As a part of the Pulitzer Center’s Campus Consortium program, Pulitzer Center grantee Daniella Zalcman taught a “Deep Dive Photojournalism” course at Wake Forest University for the second consecutive year. The course, a one-credit, independent study of photojournalistic reportage, focused on photography mechanics. It also dove into the importance of images in the portrayal of independent and communal narratives.
Zalcman, whose Pulitzer Center-supported project “Signs of Your Identity” explores the legacy of Indian residential schools, noted that the project is one of the most meaningful to her personally.
“It’s looking and thinking about that history and most importantly talking to students about it,” she said in an interview with Wake Forest University’s student newspaper, Old Gold & Black. “I embarked on [“Signs of your Identity] based on my horror that I had never heard of [Indian residential schools] before, and so, for me, it’s really important that I go into middle schools and high schools and talk to kids about that history and make sure that they don’t grow up like I did.”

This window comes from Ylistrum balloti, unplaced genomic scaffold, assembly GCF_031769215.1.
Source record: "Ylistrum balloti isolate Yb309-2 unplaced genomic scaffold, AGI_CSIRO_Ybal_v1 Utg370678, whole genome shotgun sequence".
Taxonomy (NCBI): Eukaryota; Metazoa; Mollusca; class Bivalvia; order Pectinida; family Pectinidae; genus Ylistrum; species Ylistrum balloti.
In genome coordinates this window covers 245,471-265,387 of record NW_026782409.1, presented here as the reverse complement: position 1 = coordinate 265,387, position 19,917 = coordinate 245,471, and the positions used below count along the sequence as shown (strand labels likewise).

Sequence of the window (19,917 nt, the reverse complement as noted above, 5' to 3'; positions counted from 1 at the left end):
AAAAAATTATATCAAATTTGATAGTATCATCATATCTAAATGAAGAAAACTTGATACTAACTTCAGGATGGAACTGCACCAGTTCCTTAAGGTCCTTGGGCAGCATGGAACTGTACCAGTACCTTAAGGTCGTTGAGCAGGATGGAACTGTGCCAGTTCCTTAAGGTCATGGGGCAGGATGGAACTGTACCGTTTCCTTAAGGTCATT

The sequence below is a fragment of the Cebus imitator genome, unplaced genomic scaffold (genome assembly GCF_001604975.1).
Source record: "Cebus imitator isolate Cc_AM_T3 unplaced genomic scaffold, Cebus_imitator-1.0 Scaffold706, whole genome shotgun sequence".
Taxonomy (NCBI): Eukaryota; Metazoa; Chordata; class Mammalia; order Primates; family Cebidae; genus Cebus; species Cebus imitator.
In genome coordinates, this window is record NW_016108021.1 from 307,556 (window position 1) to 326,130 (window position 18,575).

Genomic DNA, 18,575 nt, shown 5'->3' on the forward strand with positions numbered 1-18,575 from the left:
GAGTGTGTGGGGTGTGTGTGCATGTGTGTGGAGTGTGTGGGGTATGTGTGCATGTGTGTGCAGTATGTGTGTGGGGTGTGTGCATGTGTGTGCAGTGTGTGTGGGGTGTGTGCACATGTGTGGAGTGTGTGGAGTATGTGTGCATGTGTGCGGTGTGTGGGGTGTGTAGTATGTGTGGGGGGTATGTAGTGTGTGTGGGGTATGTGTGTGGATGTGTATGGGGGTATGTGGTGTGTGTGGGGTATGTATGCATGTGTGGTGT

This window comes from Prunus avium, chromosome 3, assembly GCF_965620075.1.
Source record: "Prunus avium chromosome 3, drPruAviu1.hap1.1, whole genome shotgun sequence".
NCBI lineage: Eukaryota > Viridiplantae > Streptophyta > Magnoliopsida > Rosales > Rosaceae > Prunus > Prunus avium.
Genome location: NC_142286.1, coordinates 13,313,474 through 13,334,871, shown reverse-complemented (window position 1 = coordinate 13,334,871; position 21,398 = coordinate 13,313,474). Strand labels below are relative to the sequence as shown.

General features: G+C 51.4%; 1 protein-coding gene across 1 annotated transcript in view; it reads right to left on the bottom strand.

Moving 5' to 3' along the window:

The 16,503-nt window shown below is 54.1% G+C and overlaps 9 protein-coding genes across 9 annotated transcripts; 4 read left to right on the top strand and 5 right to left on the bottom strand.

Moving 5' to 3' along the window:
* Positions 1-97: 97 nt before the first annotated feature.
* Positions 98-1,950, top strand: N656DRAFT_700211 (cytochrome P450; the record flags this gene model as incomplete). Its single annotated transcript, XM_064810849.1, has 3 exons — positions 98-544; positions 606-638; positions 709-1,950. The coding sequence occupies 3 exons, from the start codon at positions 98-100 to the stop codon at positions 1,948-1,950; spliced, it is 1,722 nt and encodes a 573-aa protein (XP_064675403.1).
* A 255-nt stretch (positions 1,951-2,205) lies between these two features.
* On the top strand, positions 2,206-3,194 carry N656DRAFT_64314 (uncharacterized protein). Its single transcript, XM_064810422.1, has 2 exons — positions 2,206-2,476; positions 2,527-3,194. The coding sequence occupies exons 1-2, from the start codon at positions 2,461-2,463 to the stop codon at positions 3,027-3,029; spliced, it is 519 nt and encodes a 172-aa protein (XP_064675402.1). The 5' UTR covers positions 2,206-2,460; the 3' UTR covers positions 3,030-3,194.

Zalcman also emphasized the importance of visual literacy, particularly in the age of social media: “We are not taught how to think about photography, and we need to work on that, because increasingly, photography is how we consume news and information,” she noted.
Read the full interview with Zalcman.